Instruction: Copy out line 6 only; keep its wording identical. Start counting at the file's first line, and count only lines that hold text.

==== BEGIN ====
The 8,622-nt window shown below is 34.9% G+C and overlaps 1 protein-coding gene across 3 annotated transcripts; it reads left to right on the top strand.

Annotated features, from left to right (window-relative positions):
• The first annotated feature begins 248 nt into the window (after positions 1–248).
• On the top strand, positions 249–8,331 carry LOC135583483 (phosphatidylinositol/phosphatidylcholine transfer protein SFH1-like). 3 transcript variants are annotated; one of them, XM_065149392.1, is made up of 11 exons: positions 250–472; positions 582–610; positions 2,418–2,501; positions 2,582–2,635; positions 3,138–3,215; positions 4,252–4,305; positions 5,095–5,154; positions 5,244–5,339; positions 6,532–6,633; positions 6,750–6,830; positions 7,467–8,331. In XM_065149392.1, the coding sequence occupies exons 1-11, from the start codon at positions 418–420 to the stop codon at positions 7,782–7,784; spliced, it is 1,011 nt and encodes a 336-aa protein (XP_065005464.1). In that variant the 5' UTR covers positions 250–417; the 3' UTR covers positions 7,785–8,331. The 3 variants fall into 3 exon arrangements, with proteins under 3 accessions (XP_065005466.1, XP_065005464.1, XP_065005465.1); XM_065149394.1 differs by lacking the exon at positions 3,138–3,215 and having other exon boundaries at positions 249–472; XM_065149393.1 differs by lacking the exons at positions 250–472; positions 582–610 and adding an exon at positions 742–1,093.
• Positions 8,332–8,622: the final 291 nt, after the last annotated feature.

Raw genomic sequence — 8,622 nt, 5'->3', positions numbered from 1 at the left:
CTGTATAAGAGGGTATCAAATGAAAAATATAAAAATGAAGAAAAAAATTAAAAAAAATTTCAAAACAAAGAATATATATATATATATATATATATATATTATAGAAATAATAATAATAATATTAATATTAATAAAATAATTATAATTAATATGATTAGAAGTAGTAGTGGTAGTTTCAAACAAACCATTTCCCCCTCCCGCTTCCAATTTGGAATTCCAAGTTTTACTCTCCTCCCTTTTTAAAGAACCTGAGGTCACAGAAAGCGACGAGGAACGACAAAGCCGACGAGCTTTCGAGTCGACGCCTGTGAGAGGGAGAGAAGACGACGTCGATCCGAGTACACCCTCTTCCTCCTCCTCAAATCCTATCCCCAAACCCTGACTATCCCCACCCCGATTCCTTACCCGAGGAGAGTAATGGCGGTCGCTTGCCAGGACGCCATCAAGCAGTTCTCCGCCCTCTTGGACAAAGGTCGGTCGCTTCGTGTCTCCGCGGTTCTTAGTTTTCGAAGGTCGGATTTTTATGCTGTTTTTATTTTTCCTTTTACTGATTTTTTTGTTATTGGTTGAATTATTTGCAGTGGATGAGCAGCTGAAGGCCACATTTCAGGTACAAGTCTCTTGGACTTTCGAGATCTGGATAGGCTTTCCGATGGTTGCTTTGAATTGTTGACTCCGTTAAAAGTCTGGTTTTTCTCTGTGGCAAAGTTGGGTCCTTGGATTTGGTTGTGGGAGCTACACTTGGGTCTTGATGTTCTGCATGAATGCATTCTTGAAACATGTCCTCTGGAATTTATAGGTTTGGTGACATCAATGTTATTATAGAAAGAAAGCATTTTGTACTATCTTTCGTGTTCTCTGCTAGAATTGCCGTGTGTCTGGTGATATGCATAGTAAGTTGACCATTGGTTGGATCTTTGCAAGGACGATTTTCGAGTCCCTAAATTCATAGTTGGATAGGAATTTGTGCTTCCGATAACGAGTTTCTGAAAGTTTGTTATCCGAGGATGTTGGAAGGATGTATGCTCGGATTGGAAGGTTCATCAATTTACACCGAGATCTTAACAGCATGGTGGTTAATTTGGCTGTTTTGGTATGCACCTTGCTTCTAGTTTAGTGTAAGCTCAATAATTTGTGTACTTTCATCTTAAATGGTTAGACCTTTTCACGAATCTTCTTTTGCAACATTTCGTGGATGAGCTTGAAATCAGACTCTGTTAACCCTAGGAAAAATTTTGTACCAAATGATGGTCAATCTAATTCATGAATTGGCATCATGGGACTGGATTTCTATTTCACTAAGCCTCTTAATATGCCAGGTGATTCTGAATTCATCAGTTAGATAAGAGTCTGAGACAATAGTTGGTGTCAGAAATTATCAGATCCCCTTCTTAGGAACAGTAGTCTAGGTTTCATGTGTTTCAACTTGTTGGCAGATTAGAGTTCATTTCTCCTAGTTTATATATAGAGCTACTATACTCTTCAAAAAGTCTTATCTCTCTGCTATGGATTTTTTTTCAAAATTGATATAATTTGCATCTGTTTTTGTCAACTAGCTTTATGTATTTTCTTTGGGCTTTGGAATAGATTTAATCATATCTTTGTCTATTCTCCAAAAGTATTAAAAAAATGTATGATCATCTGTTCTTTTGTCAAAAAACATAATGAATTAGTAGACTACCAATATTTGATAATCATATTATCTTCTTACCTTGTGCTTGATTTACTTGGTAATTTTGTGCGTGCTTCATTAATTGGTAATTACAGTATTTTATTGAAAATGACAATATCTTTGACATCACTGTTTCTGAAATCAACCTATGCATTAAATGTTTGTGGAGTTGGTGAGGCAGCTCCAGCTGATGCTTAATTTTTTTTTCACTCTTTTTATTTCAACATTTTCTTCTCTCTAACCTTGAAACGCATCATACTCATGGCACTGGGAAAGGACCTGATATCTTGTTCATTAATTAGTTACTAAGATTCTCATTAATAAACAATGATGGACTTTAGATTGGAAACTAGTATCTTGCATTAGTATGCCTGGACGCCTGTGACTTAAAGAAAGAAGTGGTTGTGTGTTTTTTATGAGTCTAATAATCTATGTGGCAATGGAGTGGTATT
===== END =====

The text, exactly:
Raw genomic sequence — 8,622 nt, 5'->3', positions numbered from 1 at the left: